Mountain High 

Some people are of the opinion that Mountain High is a column targeted solely toward rec-heads and extreme sportspeople, the folks you see around town who are always ready to drop everything and go caving in Peru, or skin-diving in Finland or whatnot.

Well, that’s just not the case.

Especially now, as the news comes in that on Thu., Sept. 6, a Tennessee touron on a guided and baited black bear hunt in the nearby Selway-Bitterroot Wilderness managed to slay the first confirmed grizzly in the area since 1946.

I can’t help but feel partially responsible.

Perhaps if I’d refrained from writing about all the great hiking, skiing, boating and mammal-killing to be had out there, such a travesty might not have occurred.

I’m so disappointed in myself.

As you know, the grizzly bear is a threatened species, so it’s not legal to kill them. Do you know how to tell a black bear from a grizzly in the woods? Posters on the subject focus on the grizzly’s superlong, light-hued claws, large back hump and dished face. Also, black bears don’t wear athletic uniforms and perform jumping jacks during football games.

All right, the only way I’m going to ease my conscience is by offering this theme for the week: don’t leave town.

There’s always an exception to my little themes, and it usually has to do with the Rocky Mountaineers, bane of my every litero-recreationalist effort. They’ve got a weird one this week, which makes me feel just a little better about listing it: Explore some little-known hills in the Townsend-Three Forks area—known individually as the Spokane, Limestone, Horseshoe and London Hills—when you take off on the afternoon of Fri., Sept. 14, with the goal of finding the high point of each in one weekend. Call Steve at 721-4686, and leave the rifle at home.

And we return to our in-town, non-lethal outdoor opportunities with the advent of the season’s final confirmed Blue Mountain Observatory Public Stargazing Event one hour after sunset on Fri., Sept. 14. The people who put these things on insist that I remind you that due to our frequent smoke/automobile exhaust blanket, these stargazing nights are sometimes cancelled. Before you head up the mountain, call 243-5179, and if you need directions, visit physics.umt.edu/bluemountain.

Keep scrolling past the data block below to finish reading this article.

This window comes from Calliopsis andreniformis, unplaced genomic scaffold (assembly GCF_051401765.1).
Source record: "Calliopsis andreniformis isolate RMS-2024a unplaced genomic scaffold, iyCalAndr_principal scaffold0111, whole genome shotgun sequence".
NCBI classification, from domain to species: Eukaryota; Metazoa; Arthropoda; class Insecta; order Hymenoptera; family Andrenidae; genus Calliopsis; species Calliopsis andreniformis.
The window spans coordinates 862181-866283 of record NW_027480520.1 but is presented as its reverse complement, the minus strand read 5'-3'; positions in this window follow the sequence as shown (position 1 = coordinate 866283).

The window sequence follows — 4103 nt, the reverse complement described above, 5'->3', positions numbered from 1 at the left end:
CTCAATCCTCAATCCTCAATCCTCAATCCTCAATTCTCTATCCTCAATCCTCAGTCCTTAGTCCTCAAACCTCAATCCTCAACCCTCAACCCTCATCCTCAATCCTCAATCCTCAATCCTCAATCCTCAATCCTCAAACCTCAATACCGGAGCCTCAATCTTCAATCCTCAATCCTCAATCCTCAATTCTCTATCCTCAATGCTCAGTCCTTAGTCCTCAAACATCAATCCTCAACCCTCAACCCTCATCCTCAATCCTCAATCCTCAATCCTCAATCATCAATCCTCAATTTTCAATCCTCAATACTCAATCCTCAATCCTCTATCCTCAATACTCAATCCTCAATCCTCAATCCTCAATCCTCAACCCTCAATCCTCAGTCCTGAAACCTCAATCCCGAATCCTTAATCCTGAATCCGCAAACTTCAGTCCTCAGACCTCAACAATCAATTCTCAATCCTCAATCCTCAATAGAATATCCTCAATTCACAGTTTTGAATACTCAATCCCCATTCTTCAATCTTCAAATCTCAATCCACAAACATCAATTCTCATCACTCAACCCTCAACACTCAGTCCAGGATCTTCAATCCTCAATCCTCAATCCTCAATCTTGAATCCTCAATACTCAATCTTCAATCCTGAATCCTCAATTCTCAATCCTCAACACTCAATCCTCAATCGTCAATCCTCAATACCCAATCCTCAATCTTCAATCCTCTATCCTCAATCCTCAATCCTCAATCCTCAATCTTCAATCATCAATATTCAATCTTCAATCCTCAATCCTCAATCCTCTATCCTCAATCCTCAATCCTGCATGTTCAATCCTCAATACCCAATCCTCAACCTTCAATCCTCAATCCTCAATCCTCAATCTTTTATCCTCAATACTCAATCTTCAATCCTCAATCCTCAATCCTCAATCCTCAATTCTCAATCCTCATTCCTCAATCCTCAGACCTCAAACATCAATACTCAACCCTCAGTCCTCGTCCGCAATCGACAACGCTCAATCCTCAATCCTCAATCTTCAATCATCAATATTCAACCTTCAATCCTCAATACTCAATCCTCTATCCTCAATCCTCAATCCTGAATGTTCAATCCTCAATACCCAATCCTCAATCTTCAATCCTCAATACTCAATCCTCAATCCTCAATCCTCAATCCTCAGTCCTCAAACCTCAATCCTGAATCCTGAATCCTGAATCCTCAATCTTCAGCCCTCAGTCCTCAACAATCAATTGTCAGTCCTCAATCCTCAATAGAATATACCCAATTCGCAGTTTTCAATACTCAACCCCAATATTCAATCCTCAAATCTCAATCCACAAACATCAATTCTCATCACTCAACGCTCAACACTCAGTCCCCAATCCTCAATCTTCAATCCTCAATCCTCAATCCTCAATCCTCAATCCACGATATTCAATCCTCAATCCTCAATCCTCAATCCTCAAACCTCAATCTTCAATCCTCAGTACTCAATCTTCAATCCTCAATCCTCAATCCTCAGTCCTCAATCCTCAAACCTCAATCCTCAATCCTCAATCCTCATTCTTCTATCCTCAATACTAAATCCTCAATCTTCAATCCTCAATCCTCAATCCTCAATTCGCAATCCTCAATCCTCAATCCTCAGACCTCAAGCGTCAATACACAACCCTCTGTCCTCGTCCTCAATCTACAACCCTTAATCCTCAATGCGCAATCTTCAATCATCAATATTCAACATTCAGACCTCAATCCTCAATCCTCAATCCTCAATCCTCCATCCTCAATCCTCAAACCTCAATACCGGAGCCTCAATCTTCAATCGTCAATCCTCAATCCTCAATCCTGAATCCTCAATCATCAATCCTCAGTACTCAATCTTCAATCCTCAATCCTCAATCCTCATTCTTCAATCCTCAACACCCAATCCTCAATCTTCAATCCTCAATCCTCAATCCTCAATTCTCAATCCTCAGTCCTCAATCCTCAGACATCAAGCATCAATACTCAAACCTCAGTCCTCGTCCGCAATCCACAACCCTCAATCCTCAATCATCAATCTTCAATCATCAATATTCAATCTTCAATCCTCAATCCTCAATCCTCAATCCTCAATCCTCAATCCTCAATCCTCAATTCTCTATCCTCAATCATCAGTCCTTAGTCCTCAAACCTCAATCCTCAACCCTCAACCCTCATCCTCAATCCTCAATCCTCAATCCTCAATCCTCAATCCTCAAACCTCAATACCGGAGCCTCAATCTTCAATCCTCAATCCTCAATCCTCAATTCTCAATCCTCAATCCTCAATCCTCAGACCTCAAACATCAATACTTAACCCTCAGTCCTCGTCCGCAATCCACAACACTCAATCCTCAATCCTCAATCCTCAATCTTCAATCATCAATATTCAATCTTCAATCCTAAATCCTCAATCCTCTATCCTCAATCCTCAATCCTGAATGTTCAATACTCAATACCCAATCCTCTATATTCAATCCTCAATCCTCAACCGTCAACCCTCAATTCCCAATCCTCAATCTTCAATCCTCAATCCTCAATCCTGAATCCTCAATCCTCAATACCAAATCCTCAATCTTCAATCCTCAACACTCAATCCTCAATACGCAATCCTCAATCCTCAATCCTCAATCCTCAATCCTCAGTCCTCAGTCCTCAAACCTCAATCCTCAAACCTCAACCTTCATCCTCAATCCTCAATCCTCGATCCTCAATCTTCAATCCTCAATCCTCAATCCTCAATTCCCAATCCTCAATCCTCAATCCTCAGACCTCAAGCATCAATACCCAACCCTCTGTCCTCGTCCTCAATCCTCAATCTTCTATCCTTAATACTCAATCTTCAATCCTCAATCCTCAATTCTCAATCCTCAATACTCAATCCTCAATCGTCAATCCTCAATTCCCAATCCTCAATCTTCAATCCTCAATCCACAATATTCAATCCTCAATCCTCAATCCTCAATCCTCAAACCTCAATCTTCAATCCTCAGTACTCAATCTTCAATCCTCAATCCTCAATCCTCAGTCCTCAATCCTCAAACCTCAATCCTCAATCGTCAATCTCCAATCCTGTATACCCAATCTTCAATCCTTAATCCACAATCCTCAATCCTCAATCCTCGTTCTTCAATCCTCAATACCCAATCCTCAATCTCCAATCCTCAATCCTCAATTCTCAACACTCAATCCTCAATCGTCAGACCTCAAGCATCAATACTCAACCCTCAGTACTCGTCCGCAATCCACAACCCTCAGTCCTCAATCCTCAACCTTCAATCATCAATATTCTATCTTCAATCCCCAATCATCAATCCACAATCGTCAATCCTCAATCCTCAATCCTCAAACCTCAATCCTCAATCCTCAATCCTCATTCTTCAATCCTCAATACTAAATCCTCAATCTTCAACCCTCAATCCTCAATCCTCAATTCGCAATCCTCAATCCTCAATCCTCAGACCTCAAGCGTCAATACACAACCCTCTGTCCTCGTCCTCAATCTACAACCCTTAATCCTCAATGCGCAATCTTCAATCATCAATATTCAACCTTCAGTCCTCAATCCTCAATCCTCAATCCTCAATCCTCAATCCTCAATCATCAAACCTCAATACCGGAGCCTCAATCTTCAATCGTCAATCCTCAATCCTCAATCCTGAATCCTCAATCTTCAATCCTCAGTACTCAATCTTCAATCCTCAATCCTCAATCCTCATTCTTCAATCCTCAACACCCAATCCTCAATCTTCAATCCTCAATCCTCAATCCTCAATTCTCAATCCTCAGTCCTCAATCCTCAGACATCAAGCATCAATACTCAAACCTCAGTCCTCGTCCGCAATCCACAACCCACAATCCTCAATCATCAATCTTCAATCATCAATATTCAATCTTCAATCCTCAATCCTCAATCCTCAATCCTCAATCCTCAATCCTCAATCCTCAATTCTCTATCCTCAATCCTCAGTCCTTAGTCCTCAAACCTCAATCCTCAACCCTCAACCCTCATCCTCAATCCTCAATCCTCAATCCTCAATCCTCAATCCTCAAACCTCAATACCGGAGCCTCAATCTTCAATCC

These next two options both involve running, not bear baiting, beating or butchering. Despite their website’s proud claim that it’s “the only ultra on which you‘ll wish to wield bear deterrent spray,” I really don’t think there’s anything to fear from the Swan Crest 57k Trail Run on Sat., Sept. 15. You’ll need to be at the mandatory runner’s check-in meeting at the Swan Lake Community Center on Fri. evening, plus you’ll need to register and do all that other stuff, so if running a really long way sounds good to you, visit swancrestrun.com or call 250-9827.

Fifty-seven kilometers is roughly 35.418158 miles, which prompts me to ask, “How the hell can a human run that far in a day?” If you’re asking the same question, then perhaps a nice ‘n’ easy 26.2 miles is more your bag. The Two Bears Marathon features a starting gun—fear not: Like my buddy Vince, it shoots blanks—at 7:30 AM on Sun., Sept. 16, and lures self-punishers from as far off as Mexico and Germany, so it’s almost like you’re not leaving town for this one, either. Call 250-6699 or visit twobearmarathon.org.

Running all weekend is a great way to work up a serious thirst, so get back down to the Rattlesnake Valley—no road-side pot shots at furbearers, whether you believe it’s your “heritage” or not—for an afternoon amid the vines and vintners of the Ten Spoon Winery, where UM’s Environmental Studies Program celebrates 15 years of its literary journal Camas at 2 PM on Sun., Sept. 16. With lawn games, readings, live music and plenty of wine, you won’t build huge quads or delts, but then you won’t be smoking Smokey either, will you? Call 243-5738.

Missoula’s Parks and Recreation Department reminds us that the fall crisp is about to close in—hopefully the remaining Selway grizzlies will find a reprieve from visitors’ bullets—which means the indoor sport season is right around the corner. You have until 5 PM on Mon., Sept. 18, to register your fall indoor soccer team. Now get on it.

And last, local, and certainly not least, the Northern Rocky Mountain Grotto holds their monthly caving meeting at 7 PM on Wed., Sept. 19, at Pipestone Mountaineering. Bear-lover Daryl Greaser will expand your notion of deep with his slideshow “The Deepest Caves in the United States: Lechuguilla Cave in New Mexico and Virgil the Turtle’s Greathouse Cave in Montana” after the business part of the meeting is done. Call 546-1234.

And don’t let me catch you creeping up on any more bears, you hear?
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